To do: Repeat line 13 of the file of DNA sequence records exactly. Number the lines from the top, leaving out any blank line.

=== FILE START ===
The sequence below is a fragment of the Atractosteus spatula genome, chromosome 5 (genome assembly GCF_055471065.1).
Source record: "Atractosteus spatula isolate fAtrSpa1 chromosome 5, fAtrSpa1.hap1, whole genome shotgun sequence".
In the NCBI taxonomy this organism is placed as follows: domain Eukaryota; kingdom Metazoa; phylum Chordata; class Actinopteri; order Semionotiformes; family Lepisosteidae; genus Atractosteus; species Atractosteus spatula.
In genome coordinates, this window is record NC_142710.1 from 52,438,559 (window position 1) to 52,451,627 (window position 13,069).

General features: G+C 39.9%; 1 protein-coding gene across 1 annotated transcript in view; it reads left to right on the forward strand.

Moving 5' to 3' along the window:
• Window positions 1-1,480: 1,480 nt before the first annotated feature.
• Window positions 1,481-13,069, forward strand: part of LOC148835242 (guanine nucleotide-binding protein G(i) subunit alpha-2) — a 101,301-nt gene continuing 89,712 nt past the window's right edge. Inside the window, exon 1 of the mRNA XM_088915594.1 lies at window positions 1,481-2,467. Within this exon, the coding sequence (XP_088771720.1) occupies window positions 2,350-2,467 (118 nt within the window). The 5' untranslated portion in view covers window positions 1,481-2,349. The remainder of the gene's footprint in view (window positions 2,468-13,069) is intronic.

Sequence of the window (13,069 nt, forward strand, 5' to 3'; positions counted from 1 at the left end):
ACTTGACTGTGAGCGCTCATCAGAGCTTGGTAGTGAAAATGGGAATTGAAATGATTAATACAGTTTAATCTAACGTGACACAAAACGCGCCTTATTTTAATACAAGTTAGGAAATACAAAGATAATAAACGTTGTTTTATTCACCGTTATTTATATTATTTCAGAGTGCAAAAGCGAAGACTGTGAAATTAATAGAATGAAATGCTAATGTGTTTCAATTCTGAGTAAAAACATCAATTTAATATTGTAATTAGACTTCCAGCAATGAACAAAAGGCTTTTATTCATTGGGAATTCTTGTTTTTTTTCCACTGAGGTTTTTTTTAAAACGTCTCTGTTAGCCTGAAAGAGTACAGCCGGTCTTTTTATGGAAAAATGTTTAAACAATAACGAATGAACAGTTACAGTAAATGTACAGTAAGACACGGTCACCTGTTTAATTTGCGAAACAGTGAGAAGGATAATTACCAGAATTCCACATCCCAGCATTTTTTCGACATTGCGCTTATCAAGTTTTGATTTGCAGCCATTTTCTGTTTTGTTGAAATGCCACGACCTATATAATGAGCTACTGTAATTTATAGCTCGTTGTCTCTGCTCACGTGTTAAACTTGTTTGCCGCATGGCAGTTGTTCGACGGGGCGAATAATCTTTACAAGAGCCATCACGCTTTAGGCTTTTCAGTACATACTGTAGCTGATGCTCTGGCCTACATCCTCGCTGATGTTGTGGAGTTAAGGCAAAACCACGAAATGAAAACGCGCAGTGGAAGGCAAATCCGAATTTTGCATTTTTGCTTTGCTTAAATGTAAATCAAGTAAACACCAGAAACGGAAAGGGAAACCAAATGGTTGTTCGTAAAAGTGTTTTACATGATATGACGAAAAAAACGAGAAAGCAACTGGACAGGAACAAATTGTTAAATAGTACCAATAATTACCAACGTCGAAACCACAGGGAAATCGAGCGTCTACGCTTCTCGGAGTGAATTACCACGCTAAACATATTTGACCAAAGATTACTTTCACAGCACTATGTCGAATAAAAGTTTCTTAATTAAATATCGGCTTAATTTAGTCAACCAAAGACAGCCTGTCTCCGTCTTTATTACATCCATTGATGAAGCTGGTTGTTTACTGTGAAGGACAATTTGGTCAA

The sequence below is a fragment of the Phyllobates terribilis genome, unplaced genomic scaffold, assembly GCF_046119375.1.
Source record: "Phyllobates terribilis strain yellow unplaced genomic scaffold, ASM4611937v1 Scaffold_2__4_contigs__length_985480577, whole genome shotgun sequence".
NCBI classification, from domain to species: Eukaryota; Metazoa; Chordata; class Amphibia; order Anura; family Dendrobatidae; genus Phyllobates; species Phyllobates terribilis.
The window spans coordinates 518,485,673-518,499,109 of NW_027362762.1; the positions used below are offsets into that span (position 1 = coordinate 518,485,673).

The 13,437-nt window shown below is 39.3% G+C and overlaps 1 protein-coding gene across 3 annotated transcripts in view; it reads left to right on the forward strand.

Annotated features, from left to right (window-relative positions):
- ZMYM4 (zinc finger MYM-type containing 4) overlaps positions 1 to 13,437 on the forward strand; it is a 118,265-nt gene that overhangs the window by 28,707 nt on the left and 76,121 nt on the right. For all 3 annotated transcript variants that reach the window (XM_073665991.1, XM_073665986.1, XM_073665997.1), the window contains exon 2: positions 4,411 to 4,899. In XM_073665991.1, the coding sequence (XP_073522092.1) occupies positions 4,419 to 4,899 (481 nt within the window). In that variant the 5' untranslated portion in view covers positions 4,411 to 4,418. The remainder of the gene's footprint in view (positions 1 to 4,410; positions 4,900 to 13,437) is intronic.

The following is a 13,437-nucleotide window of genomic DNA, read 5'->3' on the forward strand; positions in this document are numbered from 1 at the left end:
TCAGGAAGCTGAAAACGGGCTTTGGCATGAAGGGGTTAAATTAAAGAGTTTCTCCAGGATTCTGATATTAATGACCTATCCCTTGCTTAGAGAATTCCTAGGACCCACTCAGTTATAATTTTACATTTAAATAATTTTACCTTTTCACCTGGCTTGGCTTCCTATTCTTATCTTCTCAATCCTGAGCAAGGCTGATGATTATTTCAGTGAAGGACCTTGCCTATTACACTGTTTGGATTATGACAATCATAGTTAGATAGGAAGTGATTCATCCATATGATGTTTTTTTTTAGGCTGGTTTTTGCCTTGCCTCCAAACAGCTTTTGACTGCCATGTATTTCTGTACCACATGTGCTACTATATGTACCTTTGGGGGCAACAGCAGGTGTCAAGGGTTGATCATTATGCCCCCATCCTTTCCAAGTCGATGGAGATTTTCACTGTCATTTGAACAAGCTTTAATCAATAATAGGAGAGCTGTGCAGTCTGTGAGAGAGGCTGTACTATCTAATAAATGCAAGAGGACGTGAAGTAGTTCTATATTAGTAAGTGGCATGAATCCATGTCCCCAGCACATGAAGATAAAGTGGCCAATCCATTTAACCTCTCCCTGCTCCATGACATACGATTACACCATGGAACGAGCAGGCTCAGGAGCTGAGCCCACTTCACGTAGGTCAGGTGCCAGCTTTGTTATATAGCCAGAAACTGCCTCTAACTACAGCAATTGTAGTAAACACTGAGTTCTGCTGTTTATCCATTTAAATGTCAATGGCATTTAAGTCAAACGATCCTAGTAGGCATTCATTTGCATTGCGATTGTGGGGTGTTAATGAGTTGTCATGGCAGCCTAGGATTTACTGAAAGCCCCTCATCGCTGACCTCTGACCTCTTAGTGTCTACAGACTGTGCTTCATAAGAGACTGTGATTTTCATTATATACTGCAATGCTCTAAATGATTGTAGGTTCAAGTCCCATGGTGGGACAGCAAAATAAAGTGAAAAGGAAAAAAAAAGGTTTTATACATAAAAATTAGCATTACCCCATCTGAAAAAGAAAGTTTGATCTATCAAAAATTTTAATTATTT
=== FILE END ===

NCBI classification, from domain to species: Eukaryota; Metazoa; Chordata; class Amphibia; order Anura; family Dendrobatidae; genus Phyllobates; species Phyllobates terribilis.